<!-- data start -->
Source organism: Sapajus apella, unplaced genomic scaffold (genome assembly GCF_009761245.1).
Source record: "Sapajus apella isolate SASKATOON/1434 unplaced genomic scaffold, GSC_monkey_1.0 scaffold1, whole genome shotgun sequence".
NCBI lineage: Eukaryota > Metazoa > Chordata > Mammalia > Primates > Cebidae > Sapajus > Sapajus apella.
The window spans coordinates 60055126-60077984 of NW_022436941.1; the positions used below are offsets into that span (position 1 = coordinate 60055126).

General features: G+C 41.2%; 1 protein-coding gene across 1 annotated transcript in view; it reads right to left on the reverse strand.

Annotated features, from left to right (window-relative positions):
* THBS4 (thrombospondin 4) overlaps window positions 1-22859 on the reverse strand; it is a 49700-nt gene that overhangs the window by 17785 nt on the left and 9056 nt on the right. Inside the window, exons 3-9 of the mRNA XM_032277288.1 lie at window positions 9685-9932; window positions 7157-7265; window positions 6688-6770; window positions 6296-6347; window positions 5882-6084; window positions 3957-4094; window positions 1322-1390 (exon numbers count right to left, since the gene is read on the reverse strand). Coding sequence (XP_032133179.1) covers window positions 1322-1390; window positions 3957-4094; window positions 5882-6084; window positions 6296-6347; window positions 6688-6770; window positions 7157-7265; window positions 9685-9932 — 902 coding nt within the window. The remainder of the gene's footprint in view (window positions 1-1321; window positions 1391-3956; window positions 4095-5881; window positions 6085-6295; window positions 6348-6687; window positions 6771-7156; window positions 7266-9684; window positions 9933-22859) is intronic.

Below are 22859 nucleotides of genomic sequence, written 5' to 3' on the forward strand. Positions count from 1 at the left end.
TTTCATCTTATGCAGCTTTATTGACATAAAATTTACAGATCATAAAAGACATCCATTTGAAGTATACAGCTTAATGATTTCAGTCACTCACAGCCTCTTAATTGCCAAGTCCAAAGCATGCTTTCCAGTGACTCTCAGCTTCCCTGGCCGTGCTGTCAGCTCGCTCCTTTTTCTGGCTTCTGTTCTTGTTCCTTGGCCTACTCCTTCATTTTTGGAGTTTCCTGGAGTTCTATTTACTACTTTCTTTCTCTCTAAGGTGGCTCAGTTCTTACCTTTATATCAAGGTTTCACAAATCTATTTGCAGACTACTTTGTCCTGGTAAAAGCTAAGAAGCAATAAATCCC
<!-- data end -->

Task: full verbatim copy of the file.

Source organism: Sapajus apella, unplaced genomic scaffold (genome assembly GCF_009761245.1).
Source record: "Sapajus apella isolate SASKATOON/1434 unplaced genomic scaffold, GSC_monkey_1.0 scaffold1, whole genome shotgun sequence".
NCBI lineage: Eukaryota > Metazoa > Chordata > Mammalia > Primates > Cebidae > Sapajus > Sapajus apella.
The window spans coordinates 60055126-60077984 of NW_022436941.1; the positions used below are offsets into that span (position 1 = coordinate 60055126).

General features: G+C 41.2%; 1 protein-coding gene across 1 annotated transcript in view; it reads right to left on the reverse strand.

Annotated features, from left to right (window-relative positions):
* THBS4 (thrombospondin 4) overlaps window positions 1-22859 on the reverse strand; it is a 49700-nt gene that overhangs the window by 17785 nt on the left and 9056 nt on the right. Inside the window, exons 3-9 of the mRNA XM_032277288.1 lie at window positions 9685-9932; window positions 7157-7265; window positions 6688-6770; window positions 6296-6347; window positions 5882-6084; window positions 3957-4094; window positions 1322-1390 (exon numbers count right to left, since the gene is read on the reverse strand). Coding sequence (XP_032133179.1) covers window positions 1322-1390; window positions 3957-4094; window positions 5882-6084; window positions 6296-6347; window positions 6688-6770; window positions 7157-7265; window positions 9685-9932 — 902 coding nt within the window. The remainder of the gene's footprint in view (window positions 1-1321; window positions 1391-3956; window positions 4095-5881; window positions 6085-6295; window positions 6348-6687; window positions 6771-7156; window positions 7266-9684; window positions 9933-22859) is intronic.

Below are 22859 nucleotides of genomic sequence, written 5' to 3' on the forward strand. Positions count from 1 at the left end.
TTTCATCTTATGCAGCTTTATTGACATAAAATTTACAGATCATAAAAGACATCCATTTGAAGTATACAGCTTAATGATTTCAGTCACTCACAGCCTCTTAATTGCCAAGTCCAAAGCATGCTTTCCAGTGACTCTCAGCTTCCCTGGCCGTGCTGTCAGCTCGCTCCTTTTTCTGGCTTCTGTTCTTGTTCCTTGGCCTACTCCTTCATTTTTGGAGTTTCCTGGAGTTCTATTTACTACTTTCTTTCTCTCTAAGGTGGCTCAGTTCTTACCTTTATATCAAGGTTTCACAAATCTATTTGCAGACTACTTTGTCCTGGTAAAAGCTAAGAAGCAATAAATCCC